“Although the number of rainy days has decreased over the last few years, extreme weather events have increased - which means the amount of rain dropping in one day increases,” he explained to MEE. “This is a negative phenomenon because such high quantities of rain go to the sea and do not fill the aquifer, meaning the level of the aquifer then drops,” as it is unable to absorb large amounts of rainwater in a short timespan.
Global warming has considerably affected crops in Gaza, with some - such as grapes, olives, and guava - decreasing sharply in yield, while others better suited for hot summers and mild, dry winters, like dates, have emerged as an alternative, retired agriculture expert Nizar al-Wahidi told MEE.
“Climate change has also enabled agricultural pests to emerge in Gaza such as ceratitis capita and whiteflies, which were not present in the Strip a decade ago,” he added.
‘May God help me’
Adding insult to injury for Abu Saeed was the 11-day Israeli offensive on the Gaza Strip earlier this year.
The conflict, which started on 10 May, began when Israel launched airstrikes across the Gaza Strip in retaliation for rockets fired by Palestinian armed groups. Those rockets had been fired in response to an Israeli plan to evacuate Palestinians from their homes in the Sheikh Jarrah neighbourhood of East Jerusalem and attacks by Israeli forces on worshippers inside al-Aqsa Mosque.
The conflict killed 253 Palestinians, including 66 children, and injured almost 2,000.
During that time - which was harvest season for some of his fruits - the Palestinian farmer could not reach his land on the eastern edge of al-Bureij, located dangerously close to the fence separating Gaza from Israel.
“After the war, I went to my land and saw plums and peaches rotting on the ground,” he recalled. “At that time, I knew I would sink into debt and that's what happened; I lost around 6,000 shekels ($1,900) just during this season… If the trees had been harvested normally, I would have got at least 24,000 shekels ($7,600)”.
Qarnawi also bore heavy losses due to the conflict.
“During the May war, I also lost around 2,000 Jordanian dinars ($2,820) as I could not reach my land where I had planted vegetables east of al-Bureij,” he said. “When I went to my land after the ceasefire, I found that half of the vegetables were dry due to a lack of water. No one has compensated me yet.
“May God help me cover my sons’ and daughter’s costs.”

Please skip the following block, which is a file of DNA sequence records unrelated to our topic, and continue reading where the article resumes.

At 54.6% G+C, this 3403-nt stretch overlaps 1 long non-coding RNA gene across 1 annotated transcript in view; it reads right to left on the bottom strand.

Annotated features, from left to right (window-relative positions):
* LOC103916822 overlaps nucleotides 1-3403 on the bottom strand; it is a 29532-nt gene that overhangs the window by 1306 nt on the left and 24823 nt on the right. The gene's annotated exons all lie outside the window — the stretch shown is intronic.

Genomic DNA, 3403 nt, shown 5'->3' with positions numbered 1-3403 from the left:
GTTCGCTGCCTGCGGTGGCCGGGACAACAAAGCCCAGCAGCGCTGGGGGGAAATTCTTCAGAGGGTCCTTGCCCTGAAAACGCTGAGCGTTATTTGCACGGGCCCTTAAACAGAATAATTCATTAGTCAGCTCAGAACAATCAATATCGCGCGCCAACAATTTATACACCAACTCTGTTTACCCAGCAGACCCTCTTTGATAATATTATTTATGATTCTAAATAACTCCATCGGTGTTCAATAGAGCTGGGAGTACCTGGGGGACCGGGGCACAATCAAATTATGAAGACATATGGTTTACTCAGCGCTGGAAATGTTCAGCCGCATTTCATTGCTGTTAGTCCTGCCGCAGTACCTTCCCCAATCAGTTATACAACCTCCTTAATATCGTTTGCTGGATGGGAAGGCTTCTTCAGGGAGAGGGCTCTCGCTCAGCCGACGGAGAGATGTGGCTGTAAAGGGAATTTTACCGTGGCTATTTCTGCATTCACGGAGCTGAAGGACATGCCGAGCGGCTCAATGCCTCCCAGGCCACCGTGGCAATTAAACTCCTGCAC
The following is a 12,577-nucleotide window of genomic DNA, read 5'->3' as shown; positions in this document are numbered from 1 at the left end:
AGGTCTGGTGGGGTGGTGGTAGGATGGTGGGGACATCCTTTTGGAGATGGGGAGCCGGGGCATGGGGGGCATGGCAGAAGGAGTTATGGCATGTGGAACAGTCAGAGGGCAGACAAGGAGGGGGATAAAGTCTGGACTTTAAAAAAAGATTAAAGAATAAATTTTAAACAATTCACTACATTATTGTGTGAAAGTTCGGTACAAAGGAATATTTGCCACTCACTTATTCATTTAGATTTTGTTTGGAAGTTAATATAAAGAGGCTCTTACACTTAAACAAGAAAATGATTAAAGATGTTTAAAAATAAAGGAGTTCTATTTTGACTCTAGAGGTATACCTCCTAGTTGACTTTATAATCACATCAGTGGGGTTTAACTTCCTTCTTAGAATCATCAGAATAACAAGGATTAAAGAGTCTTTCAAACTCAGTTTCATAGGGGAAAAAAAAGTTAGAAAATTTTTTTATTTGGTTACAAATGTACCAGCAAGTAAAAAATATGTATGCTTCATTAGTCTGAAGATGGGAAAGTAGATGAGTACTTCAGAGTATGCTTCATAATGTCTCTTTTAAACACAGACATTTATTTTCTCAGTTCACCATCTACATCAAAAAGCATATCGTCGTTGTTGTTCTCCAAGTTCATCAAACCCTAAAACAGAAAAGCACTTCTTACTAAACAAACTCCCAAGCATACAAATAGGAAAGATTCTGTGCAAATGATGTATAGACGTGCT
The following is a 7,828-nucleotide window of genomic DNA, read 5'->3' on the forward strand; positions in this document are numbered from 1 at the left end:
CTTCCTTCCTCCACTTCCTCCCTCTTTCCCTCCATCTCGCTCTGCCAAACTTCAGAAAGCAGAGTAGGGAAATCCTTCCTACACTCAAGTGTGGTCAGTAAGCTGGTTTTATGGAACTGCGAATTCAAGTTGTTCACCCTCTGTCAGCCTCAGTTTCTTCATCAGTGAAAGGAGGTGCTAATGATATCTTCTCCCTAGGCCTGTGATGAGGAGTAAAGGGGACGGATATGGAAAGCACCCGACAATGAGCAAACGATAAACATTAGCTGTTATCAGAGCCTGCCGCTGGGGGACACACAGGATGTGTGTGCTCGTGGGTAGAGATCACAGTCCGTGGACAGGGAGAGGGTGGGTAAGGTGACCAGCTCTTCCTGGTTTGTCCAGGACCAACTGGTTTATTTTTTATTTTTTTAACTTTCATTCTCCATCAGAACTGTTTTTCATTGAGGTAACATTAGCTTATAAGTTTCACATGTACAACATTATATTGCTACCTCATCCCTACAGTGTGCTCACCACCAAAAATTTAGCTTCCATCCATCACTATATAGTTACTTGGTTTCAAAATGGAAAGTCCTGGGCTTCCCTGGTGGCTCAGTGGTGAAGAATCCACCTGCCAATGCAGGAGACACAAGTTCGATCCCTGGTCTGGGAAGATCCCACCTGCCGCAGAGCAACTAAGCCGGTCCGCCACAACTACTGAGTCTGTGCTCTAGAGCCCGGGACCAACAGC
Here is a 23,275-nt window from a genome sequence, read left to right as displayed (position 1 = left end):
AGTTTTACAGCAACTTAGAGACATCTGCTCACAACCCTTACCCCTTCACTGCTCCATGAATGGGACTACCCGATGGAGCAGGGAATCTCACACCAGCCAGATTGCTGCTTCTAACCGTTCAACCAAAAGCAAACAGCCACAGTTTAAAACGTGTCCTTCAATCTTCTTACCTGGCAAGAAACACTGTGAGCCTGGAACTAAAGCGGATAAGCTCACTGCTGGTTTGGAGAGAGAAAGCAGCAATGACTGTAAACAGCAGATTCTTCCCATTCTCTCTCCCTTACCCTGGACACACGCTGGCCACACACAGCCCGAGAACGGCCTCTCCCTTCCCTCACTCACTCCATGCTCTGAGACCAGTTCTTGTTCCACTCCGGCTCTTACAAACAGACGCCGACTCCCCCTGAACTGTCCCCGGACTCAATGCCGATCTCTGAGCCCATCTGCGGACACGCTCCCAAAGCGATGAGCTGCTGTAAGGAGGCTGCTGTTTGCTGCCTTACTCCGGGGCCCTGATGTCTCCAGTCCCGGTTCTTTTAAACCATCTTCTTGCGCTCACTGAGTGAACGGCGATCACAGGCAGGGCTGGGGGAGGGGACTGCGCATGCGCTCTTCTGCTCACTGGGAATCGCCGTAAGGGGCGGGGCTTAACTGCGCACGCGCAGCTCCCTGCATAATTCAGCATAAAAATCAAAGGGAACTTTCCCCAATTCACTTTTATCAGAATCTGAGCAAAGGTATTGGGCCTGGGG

A ‘broken foundation’
The latest significant bout of armed violence, however, is far from the only impact of the Israeli occupation felt by Palestinian farmers, 14 years into a crippling blockade of Gaza.
Abu Saeed has seen Israeli forces bulldoze his land three times over the last decade - a practice done by the army under the pretext of flattening terrain near the separation fence in order to give troops better visibility into the Palestinian territory.
“Climate change and the occupation are too much,” Abu Saeed said.
Even before the siege, Abu Matwy saw 130 dunams (32 acres) of land he cultivated with plums, peaches, almonds and citrus east of the village of al-Msader flattened by Israeli bulldozers in 2000, at the beginning of the Second Intifada. He received a paltry $1,400 in compensation.
The siege has also had a dire impact on water supplies in Gaza, affecting agriculture.
“Salty and contaminated water kills many crops,” Jadba noted. “On top of that, the [Israeli] occupation intentionally sprays pesticides now and then to kill Gazan crops along the demarcation area.”
In addition to the effect of global warming, the aforementioned reasons “threaten the fragile food security and environment in the strip”, he explained.
Two out of three Gazan people suffer from food insecurity, and the tiny territory had a poverty rate of 53 percent in 2021, according to Samer Abd al-Jaber, the Palestine country director for the World Food Programme (WFP).
“Farmers are always the critical foundation to achieve food self-sufficiency - but in Gaza, we are a broken foundation,” Abu Matwy said bitterly.